Thursday, November 5, 2015

Under the Black Ensign - Chapter 2 - Welcome Aboard

Remember that ship Bristol spotted early last chapter, but didn't say anything about?  Well, in that moment between the cat-o'-nine-tails hissing back in preparation to strike and it actually connecting with Bristol's back, someone else spots that boat, yells "Sail ho!", and everyone instantly forgets about the flogging.  A lucky break, that.

Men leaped to the rail.  The haze of light cast up by the sun on water momentarily blinded them.  And then they saw the ship.  It was sailing against the morning sun, full-rigged, tall-masted, gilded sterncastle sparkling.  It was a bark of about sixty guns.  Against the light, its sails looked black.

Even as they stared at it, a roll of bunting went up the truck and burst.  Its identity was unmistakable.  A grinning skull against an ebon field.

Okay, wait.  The Terror is bringing the Lord High Governor back, presumably from England, to the island of Nevis, so they're going west or southwest.  The pirate ship isn't sailing into the sun, but "against" it, so that its rear is visible.  This would mean that it's traveling parallel to the Terror... and Bristol last chapter saw it to the south of them... wait, if it's against the sun to the east, how could it be alongside the westward-headed Terror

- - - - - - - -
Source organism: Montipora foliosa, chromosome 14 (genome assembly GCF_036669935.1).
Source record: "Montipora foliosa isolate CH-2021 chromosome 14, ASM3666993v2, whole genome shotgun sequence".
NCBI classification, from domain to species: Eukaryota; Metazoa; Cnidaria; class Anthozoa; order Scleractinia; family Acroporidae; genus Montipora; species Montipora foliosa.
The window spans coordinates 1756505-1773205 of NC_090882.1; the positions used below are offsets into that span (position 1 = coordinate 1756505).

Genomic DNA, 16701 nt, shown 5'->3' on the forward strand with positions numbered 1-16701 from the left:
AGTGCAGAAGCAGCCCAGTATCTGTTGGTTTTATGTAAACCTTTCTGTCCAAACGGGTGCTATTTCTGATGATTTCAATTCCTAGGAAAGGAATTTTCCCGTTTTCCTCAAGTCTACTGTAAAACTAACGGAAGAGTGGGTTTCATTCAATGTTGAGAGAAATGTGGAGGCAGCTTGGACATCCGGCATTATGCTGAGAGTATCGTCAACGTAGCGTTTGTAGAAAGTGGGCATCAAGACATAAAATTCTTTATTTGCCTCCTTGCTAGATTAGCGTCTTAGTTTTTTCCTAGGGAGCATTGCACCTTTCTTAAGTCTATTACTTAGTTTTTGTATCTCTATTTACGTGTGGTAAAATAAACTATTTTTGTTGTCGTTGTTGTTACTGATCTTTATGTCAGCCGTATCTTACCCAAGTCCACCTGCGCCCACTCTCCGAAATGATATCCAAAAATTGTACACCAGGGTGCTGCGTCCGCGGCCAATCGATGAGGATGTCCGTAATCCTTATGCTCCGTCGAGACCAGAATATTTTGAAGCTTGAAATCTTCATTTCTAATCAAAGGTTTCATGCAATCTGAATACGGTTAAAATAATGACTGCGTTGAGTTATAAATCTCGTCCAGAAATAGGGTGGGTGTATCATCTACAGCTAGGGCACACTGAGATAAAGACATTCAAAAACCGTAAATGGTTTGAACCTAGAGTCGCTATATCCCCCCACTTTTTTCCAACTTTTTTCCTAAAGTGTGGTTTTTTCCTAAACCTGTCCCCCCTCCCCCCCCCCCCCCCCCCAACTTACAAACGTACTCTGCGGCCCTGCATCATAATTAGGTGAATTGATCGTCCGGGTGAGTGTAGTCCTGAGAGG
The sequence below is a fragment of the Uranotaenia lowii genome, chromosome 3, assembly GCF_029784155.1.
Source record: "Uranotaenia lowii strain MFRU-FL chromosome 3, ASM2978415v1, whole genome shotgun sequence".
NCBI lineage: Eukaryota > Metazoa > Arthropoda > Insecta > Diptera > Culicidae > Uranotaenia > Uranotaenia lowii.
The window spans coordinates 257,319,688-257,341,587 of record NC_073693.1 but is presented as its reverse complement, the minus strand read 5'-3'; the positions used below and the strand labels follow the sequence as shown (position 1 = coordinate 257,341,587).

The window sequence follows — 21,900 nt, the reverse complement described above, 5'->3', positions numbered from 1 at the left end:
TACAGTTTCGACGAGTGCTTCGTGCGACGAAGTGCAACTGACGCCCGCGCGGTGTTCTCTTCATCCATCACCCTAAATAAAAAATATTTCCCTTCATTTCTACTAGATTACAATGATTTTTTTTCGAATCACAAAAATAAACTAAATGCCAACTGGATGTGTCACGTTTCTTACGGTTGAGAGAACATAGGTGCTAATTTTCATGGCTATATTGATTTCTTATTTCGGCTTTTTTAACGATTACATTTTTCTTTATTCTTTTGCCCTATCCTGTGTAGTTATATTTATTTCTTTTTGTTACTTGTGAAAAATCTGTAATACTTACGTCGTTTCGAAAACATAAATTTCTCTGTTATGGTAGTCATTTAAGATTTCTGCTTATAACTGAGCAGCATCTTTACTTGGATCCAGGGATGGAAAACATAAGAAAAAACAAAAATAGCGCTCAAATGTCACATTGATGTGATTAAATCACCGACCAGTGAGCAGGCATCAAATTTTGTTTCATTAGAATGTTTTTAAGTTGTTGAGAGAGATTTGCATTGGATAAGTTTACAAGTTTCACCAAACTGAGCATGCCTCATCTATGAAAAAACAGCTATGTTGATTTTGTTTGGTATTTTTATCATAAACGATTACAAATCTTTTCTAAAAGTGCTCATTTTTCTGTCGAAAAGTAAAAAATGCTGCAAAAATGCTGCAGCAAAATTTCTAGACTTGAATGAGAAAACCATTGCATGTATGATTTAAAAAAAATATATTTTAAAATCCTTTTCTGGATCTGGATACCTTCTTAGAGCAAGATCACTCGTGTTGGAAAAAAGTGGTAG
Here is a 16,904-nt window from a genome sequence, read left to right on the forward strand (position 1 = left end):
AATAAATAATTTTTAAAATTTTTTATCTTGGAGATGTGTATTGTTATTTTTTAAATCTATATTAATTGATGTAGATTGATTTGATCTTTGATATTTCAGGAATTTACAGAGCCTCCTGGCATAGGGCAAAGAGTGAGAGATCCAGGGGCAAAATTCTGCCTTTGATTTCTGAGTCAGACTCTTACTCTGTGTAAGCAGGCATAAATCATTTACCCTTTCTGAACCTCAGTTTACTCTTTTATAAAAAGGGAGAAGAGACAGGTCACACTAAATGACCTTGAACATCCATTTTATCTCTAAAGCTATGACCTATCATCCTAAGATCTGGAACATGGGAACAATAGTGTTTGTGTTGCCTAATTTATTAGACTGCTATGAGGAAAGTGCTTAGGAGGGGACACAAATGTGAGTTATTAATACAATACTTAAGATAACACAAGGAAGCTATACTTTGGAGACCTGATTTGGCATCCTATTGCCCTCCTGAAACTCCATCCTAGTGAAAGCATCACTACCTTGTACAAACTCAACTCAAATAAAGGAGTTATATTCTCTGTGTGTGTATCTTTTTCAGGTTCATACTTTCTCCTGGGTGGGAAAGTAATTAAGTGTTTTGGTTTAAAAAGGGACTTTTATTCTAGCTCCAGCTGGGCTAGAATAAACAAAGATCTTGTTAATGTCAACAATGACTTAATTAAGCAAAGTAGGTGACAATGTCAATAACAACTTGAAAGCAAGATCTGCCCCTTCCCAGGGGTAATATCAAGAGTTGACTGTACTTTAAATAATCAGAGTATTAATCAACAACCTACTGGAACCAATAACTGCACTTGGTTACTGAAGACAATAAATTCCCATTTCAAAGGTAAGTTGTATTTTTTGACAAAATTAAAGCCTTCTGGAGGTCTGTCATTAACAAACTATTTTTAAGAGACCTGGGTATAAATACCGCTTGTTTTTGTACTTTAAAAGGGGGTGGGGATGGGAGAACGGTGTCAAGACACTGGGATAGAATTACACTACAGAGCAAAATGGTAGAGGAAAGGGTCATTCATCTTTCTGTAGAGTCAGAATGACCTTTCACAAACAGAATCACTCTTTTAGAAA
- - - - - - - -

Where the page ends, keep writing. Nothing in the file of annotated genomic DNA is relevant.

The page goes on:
The Lieutenant Ewell tries to earn that promotion to Captain Obvious by crying "A pirate!"  For his part, Captain Mannville emulates his puffed-up superiors by getting offended that some scurvy seadog would dare show his colors to a British warship, and orders the attack.  The narration mentions the ocean spray leaping, "glistening like pearls," as the Terror changes course, though it doesn't spell out that the ship is basically doing a U-turn..  And in all the bustle, Bristol looks down at the abandoned cat-o'-nine-tails, laying on the deck "like a den of snakes," and kicks it further away.